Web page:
Labour policies boost for ordinary people
By Ryan Fletcher
In a boost for ordinary people, Labour would also set up a new Ministry of Labour and strengthen employment and trade union rights.
This includes banning zero-hour contracts, repealing the Trade Union Act and ending the public sector pay cap.
The 43-page document, which is yet to be finalised by the Labour Party, contains pledges to provide an extra £6bn a year for the NHS and £1.6bn a year for social care.
Labour would also force local authorities to build 100,000 council houses a year under a new Department for Housing, private sector rent increases would be capped at inflation and the hated bedroom tax would be banned.
Other policies include a freeze on rail fares and an end to cruel benefit sanctions.
The manifesto also gives a commitment to paying off the deficit and balancing the UK’s daily budget by the end of next Parliament.
The policies would be paid for through better taxation of large corporations and the super-rich, including raising £20bn a year by reversing the Conservative’s corporation tax cuts.
Companies “with high number of staff on very high pay” would face extra levies along with private health firms.
Individuals earning more than £80,000 a year would be charged increased rates of income tax, but for 95 percent of people there would be no extra taxation.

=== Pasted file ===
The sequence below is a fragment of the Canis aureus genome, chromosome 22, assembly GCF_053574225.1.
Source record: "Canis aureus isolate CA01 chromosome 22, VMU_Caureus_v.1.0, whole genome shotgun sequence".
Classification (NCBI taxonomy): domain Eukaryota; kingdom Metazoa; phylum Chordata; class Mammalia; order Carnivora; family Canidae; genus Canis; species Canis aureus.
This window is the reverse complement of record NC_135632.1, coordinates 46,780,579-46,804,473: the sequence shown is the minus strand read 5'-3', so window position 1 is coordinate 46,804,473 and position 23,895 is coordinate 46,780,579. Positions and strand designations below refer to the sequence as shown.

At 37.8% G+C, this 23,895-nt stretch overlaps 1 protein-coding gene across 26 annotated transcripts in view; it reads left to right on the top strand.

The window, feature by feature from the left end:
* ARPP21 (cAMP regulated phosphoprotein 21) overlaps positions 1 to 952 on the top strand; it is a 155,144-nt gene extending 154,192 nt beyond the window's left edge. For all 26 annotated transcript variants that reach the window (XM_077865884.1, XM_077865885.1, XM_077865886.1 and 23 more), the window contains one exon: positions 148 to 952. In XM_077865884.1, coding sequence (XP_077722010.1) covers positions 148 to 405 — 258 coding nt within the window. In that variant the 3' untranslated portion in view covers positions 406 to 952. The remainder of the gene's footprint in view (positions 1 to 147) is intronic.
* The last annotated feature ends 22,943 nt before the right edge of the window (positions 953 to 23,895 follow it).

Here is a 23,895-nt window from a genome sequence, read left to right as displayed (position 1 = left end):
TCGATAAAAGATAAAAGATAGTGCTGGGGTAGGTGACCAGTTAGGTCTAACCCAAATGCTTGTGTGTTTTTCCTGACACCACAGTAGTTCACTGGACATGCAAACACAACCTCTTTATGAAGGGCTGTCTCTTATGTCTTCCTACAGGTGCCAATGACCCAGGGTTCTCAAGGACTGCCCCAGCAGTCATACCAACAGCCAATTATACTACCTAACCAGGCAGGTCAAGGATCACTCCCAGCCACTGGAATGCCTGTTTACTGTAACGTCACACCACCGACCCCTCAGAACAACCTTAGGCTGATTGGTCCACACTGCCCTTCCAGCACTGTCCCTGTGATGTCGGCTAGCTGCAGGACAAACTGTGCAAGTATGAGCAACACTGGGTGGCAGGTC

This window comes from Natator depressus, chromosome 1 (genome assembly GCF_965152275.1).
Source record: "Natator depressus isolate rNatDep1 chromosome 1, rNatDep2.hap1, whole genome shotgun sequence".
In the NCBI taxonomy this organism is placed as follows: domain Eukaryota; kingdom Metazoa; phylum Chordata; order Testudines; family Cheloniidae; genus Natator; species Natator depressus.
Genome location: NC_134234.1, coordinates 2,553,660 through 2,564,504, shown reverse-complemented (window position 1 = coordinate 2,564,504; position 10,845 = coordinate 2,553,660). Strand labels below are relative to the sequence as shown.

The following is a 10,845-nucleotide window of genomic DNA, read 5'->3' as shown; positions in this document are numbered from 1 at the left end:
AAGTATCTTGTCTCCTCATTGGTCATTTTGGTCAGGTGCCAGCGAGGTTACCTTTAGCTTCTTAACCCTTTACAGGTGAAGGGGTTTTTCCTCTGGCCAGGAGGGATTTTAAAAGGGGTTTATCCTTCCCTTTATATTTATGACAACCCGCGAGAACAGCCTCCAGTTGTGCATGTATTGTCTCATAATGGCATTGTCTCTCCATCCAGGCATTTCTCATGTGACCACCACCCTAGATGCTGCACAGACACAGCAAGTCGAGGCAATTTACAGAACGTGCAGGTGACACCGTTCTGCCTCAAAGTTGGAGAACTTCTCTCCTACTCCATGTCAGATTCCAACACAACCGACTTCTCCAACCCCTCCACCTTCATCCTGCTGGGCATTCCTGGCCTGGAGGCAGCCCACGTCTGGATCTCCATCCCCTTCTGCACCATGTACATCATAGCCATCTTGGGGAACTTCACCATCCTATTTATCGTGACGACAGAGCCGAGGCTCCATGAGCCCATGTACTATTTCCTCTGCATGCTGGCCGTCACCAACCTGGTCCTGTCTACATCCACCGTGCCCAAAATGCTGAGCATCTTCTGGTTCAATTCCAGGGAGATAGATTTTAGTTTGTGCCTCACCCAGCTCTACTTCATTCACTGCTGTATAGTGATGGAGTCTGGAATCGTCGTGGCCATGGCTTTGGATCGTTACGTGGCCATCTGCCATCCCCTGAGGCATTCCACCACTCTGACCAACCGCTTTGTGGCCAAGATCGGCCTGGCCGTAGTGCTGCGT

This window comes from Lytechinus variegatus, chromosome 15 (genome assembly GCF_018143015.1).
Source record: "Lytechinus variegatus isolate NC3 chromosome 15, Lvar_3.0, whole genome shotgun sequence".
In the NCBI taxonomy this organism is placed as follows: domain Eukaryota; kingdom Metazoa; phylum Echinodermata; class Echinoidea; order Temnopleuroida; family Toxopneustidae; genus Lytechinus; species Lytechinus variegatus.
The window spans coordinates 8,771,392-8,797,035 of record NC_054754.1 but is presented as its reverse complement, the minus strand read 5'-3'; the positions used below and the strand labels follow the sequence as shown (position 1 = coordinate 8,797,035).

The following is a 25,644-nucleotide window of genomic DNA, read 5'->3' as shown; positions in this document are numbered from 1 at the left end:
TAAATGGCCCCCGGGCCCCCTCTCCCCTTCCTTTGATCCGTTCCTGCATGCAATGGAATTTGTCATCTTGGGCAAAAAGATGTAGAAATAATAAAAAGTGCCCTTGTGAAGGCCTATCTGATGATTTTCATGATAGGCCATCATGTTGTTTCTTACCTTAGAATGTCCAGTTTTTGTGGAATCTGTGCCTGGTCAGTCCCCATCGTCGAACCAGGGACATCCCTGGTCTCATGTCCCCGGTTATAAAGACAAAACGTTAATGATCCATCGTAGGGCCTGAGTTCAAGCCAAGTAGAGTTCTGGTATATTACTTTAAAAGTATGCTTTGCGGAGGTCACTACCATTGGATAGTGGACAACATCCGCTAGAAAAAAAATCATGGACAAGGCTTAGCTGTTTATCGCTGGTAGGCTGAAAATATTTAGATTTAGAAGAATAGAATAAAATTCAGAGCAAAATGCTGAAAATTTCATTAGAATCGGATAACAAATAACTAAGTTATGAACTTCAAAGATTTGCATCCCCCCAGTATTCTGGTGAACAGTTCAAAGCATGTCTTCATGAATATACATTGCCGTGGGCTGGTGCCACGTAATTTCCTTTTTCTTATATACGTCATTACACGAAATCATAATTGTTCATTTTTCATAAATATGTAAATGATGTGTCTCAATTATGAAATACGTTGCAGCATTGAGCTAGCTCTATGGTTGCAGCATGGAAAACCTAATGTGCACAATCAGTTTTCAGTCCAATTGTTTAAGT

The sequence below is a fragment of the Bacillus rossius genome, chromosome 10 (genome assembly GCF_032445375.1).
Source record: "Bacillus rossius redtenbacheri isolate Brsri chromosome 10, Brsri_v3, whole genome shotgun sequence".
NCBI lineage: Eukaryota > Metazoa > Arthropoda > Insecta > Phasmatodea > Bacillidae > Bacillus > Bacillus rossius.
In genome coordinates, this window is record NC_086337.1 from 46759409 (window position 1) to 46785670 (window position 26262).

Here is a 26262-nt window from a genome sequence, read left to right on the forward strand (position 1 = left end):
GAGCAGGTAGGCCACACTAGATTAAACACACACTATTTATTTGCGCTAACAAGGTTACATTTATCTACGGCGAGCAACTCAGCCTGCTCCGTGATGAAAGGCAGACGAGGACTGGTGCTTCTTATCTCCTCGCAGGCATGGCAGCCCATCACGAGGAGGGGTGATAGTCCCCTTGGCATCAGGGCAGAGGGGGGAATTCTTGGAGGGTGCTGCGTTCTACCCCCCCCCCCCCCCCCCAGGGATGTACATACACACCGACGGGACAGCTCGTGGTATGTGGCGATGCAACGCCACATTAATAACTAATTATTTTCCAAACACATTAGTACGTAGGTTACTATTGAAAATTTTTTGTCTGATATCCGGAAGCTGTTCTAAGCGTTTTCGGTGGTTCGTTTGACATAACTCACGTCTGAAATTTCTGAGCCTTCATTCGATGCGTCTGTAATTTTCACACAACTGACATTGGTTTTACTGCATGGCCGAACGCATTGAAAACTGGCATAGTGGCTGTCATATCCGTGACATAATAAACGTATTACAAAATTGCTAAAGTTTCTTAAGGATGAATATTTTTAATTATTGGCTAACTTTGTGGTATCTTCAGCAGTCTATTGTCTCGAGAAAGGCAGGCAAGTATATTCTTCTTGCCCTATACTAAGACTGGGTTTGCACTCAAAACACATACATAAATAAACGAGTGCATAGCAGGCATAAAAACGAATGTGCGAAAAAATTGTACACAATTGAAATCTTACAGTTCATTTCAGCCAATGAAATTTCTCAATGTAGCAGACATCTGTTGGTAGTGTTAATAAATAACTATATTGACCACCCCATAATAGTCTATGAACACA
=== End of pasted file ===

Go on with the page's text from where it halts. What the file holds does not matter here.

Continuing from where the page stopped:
Last week, Labour leader Jeremy Corbyn said the manifesto would “transform” Britain.
He said, “We can transform Britain into a country that – instead of being run for the rich – is a one where everyone can lead richer lives.”
“We’re drawing a line. Three decades of privatisation – from energy and rail to health and social care – has made some people very rich. But it has not delivered richer lives for the majority.
“In the coming days, we will be setting out our plan to transform Britain – with an upgraded economy run for the many not the few.”
Unite general secretary Len McCluskey said the final manifesto, which will be released next week after a Labour vote, should contain some “really exciting” policies.
“A number of the policies we’re seeing formed are really really exciting. I’m absolutely certain that ordinary Labour voters want to see an increase in the minimum wage, the abolition of zero-hour contracts, agency workers dealt with, investment in our industries,” McCluskey said.
“Taking the railways back into public ownership is the most popular policy out there. Just ask commuters in the south east if they’re happy. You can fly anywhere in Europe and most of the west coast of America cheaper than you can get a train from the north to the south (of the UK) – it’s outrageous.”
He added, “Overall (the policies) are going to be in favour of working people and that’s the key.